By Wren Elhai
With all the questions swirling around the U.S. aid program in Pakistan this week, one very simple one is worth asking. How much economic aid did the U.S. spend in Pakistan last year? Was it, as Pakistani Finance Minister Hafeez Shaikhstated in April, under $300 million? Was it, as the Government Accountability Office cited in a February report, $179.5 million? Was it, as USAID’s mission director in Pakistan Andrew Sisson told the New York Times earlier this week, more than $1 billion?
Of course, what’s most important isn’t how much money the United States is spending—it’s whether the aid is achieving results (that answer too is elusive, a whole different story). But still, this is a number worth getting straight. The lack of clarity on the U.S. aid program translates into a sense among Pakistanis that very little at all has been done, and undermines public faith in the United States’ intentions. (Part of the reason we’ve been calling for more transparency for over a year). By all accounts, the aid program has in fact taken time to get off the ground. But whatever the real spending number is, it can’t possibly be as bad as what the Pakistani public thinks it is.
Now, you wouldn’t think it would be that hard to get one clear number—we’re talking cold, hard data here, figures people are paid to track and check fulltime. So back in February, I contacted USAID to get an answer to this question once and for all. I had no idea about the can of worms I was opening. More than two months, two dozen emails and phone calls, and a face-to-face meeting with the Pakistan budget team later, we finally had the number. USAID’s Pakistan office disbursed $676.46 million in the 2010 fiscal year (data for 2005-2010 in chart).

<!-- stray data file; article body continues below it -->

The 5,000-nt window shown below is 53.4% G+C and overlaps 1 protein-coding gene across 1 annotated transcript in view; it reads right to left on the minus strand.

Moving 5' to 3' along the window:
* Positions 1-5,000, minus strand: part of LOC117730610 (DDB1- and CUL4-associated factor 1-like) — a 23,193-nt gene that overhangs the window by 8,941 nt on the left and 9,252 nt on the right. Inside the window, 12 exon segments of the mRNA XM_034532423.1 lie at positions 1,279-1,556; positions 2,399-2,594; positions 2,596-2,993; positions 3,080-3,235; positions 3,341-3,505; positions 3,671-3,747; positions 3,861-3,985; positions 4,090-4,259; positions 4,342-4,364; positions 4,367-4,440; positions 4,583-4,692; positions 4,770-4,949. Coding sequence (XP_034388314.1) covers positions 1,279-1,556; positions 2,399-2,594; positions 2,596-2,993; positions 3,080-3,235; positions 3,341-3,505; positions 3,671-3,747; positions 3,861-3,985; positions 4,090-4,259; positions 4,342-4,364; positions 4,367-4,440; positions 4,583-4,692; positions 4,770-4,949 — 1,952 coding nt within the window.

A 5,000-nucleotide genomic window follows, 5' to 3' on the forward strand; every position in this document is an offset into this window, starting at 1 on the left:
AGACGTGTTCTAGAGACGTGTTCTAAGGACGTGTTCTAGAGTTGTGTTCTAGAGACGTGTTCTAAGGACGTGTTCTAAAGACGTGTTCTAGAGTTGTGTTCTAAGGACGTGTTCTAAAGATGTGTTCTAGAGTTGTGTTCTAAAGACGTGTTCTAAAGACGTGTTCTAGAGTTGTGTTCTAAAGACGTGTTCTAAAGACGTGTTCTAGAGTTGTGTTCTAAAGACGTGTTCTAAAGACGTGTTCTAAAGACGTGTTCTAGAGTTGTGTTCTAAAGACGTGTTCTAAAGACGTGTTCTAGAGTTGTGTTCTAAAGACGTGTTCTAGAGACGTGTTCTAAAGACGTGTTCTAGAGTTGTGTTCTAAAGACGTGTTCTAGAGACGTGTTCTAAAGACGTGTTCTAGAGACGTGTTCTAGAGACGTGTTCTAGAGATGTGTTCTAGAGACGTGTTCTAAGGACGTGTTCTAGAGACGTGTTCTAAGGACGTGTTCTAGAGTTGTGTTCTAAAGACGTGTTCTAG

That number does not include all civilian aid to Pakistan—notably, it’s missing most of the emergency relief for Pakistan’s historic floods. Luckily, that humanitarian relief has been fairly well-documented. On the USAID website, you can find a trove of fact sheets on how much emergency aid has been provided and what it’s done. I added in the numbers from thefinal fact sheet of the 2010 fiscal year, which reports precisely $250,803,854 in USAID spending that’s not included in the Pakistan office number.
Put those together, and my number for total development and humanitarian aid disbursed by USAID in the 2010 fiscal year is…$927,263,854. And I’m sticking to it!***
Trying to nail down this topline number is a fun exercise, but (short of results metrics) the numbers that would be really useful are disaggregated data on what this money has been spent for. With those numbers, places like CGD and our counterparts in Pakistan could begin to tell the really important stories—explaining which sectors are easier to spend money on in Pakistan (and why), providing context on cases where money needs to sit on the books for months or years (as is often the case with major infrastructure projects), and generally filling in gaps in the public’s and Congress’ understanding of what the U.S. aid program in Pakistan is doing. As one example, without more detailed numbers, I have no way of explaining what appears at first blush to be an accumulated backlog of $2.2 billion in undisbursed aid.
We’re talking to USAID about getting disaggregated data. But perhaps the most worrisome thing I learned from two months of trying to get an answer to the disbursement question is this: the biggest reason USAID doesn’t share better information on their spending in Pakistan is because they simplydon’t know. Answering basic questions requires a herculean slog through convoluted databases, twisted in knots from repeated reprogramming and other budget tricks. We were told that a new piece of software is on its way that will change that soon, but as it stands, the United States lacks the ability to answer basic questions about what its signature aid program in Pakistan is doing.
***Unless, of course, someone from the U.S. government wants to share more detailed numbers that show what I’ve missed. I already know my number is missing data on the counternarcotics, law-enforcement, and refugee programs that the State Department (not USAID) manages. I have not even touched the subject of military aid and reimbursements, which easily outweigh civilian aid, and which Pakistan’s government is relying on to fill a broader fiscal deficit.